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[363] measured by military consequences alone. Political considerations were also involved, and added much to the interest of that campaign.

The Northern Democrats had pronounced the management of the war a failure; and declared against its being continued; and the presidential election, soon to occur, was to turn upon the question of immediate peace or continued war. In all the earlier part of the year 1864, the press had been publishing to the Northern people most exaggerated ideas of the military value of Atlanta, and that it was to be taken, and that its capture would terminate the war. If Sherman had been foiled, these teachings would have caused great exaggeration of the consequences of his failure, which would have strengthened the peace party greatly; so much, perhaps, as to have enabled it to carry the presidential election, which would have brought the war to an immediate close.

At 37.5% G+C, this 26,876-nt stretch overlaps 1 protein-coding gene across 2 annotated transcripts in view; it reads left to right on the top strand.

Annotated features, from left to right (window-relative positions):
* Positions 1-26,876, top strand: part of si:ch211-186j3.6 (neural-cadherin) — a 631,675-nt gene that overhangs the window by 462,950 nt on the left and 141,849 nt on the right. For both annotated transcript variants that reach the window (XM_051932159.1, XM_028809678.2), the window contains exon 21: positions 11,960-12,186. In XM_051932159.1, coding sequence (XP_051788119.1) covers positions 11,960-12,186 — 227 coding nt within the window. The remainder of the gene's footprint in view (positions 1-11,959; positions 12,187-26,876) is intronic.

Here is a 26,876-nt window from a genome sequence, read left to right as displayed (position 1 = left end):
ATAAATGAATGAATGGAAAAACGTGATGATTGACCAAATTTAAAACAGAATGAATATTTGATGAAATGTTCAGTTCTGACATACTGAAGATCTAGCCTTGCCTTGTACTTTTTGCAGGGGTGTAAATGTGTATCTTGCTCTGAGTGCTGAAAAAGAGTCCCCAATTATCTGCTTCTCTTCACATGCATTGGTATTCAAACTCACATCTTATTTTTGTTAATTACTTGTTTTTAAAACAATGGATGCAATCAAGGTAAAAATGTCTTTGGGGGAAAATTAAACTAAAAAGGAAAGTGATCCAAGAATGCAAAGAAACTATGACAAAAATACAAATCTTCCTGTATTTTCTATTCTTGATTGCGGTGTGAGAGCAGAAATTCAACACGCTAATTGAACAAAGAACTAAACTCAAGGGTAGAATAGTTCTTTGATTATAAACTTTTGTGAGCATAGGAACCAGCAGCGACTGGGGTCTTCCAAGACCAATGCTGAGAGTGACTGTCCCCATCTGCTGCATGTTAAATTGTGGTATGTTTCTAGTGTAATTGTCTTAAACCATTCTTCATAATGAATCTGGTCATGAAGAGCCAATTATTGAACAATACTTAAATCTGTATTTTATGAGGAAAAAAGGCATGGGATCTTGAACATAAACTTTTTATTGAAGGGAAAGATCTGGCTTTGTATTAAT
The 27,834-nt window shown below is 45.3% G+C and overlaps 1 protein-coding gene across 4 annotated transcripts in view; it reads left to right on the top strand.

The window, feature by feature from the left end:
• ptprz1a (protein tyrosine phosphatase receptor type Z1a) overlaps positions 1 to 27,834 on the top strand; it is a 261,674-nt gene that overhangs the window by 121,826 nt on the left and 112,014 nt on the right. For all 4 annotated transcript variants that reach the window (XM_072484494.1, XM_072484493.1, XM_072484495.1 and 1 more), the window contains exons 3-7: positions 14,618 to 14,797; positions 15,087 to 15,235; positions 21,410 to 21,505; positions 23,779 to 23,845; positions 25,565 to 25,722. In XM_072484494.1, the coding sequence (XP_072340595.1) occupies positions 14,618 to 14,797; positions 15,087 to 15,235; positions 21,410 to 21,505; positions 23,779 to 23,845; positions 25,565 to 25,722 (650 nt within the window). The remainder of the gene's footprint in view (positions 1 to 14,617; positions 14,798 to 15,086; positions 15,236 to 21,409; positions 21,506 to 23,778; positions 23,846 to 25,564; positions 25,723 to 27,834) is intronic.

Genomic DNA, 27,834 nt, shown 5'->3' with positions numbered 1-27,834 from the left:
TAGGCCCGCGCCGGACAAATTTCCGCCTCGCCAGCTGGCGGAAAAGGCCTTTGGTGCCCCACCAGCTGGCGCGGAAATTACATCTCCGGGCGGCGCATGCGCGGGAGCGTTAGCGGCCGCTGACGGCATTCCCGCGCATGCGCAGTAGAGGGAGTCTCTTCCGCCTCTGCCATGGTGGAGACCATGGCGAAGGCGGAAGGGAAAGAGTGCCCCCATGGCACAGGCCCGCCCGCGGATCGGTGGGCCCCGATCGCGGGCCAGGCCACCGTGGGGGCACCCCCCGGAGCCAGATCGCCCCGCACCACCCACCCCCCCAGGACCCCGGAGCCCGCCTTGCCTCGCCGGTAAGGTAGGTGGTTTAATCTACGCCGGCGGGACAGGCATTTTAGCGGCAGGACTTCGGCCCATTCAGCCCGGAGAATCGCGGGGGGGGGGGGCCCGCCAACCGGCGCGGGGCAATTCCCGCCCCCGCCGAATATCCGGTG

The proofs that I intended to defend Atlanta, seen by General Bragg and recognized by General Hood are: that under my orders the work of strengthening its defenses, begun several weeks before, was going on vigorously; that I had just brought heavy rifled cannon from Mobile, to mount on the intrenchments; the communication made on the subject to General Hood, and the fact that my family was residing in the town; the removal of the machinery and workmen of the military shops, and prohibition to accumulate large supplies in the town, alleged by General Bragg to be evidence of the intention not to defend it, were measures of common prudence, and no more indicated that it was to be

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